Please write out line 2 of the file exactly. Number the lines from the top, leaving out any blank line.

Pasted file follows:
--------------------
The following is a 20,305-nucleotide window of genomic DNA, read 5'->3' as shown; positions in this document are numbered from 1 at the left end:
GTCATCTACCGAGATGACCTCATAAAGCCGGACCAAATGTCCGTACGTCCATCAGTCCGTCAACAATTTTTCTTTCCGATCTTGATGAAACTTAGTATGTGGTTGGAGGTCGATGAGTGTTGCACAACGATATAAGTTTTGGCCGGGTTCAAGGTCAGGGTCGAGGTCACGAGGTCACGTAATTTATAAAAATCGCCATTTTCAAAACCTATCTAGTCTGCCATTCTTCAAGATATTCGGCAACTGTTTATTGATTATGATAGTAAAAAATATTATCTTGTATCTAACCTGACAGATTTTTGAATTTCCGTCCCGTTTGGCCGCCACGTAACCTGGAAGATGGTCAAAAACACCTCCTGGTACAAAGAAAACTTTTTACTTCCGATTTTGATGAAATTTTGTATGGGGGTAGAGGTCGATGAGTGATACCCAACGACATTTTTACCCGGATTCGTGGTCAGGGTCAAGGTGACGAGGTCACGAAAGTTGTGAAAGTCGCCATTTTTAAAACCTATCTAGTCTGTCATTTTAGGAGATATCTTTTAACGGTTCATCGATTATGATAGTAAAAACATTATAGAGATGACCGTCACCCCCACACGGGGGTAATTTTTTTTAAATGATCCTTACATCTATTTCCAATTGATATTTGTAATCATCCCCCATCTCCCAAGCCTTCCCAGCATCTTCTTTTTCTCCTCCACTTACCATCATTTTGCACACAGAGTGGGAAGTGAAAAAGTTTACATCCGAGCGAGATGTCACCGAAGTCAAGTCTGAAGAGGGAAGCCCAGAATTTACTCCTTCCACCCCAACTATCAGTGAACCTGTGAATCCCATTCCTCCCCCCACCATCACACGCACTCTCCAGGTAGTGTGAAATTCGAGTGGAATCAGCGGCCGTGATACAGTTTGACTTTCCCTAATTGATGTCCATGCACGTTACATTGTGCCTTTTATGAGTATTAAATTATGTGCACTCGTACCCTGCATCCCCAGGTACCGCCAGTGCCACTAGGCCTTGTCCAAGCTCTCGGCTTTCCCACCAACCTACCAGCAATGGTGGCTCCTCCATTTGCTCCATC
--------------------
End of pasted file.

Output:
GTCATCTACCGAGATGACCTCATAAAGCCGGACCAAATGTCCGTACGTCCATCAGTCCGTCAACAATTTTTCTTTCCGATCTTGATGAAACTTAGTATGTGGTTGGAGGTCGATGAGTGTTGCACAACGATATAAGTTTTGGCCGGGTTCAAGGTCAGGGTCGAGGTCACGAGGTCACGTAATTTATAAAAATCGCCATTTTCAAAACCTATCTAGTCTGCCATTCTTCAAGATATTCGGCAACTGTTTATTGATTATGATAGTAAAAAATATTATCTTGTATCTAACCTGACAGATTTTTGAATTTCCGTCCCGTTTGGCCGCCACGTAACCTGGAAGATGGTCAAAAACACCTCCTGGTACAAAGAAAACTTTTTACTTCCGATTTTGATGAAATTTTGTATGGGGGTAGAGGTCGATGAGTGATACCCAACGACATTTTTACCCGGATTCGTGGTCAGGGTCAAGGTGACGAGGTCACGAAAGTTGTGAAAGTCGCCATTTTTAAAACCTATCTAGTCTGTCATTTTAGGAGATATCTTTTAACGGTTCATCGATTATGATAGTAAAAACATTATAGAGATGACCGTCACCCCCACACGGGGGTAATTTTTTTTAAATGATCCTTACATCTATTTCCAATTGATATTTGTAATCATCCCCCATCTCCCAAGCCTTCCCAGCATCTTCTTTTTCTCCTCCACTTACCATCATTTTGCACACAGAGTGGGAAGTGAAAAAGTTTACATCCGAGCGAGATGTCACCGAAGTCAAGTCTGAAGAGGGAAGCCCAGAATTTACTCCTTCCACCCCAACTATCAGTGAACCTGTGAATCCCATTCCTCCCCCCACCATCACACGCACTCTCCAGGTAGTGTGAAATTCGAGTGGAATCAGCGGCCGTGATACAGTTTGACTTTCCCTAATTGATGTCCATGCACGTTACATTGTGCCTTTTATGAGTATTAAATTATGTGCACTCGTACCCTGCATCCCCAGGTACCGCCAGTGCCACTAGGCCTTGTCCAAGCTCTCGGCTTTCCCACCAACCTACCAGCAATGGTGGCTCCTCCATTTGCTCCATC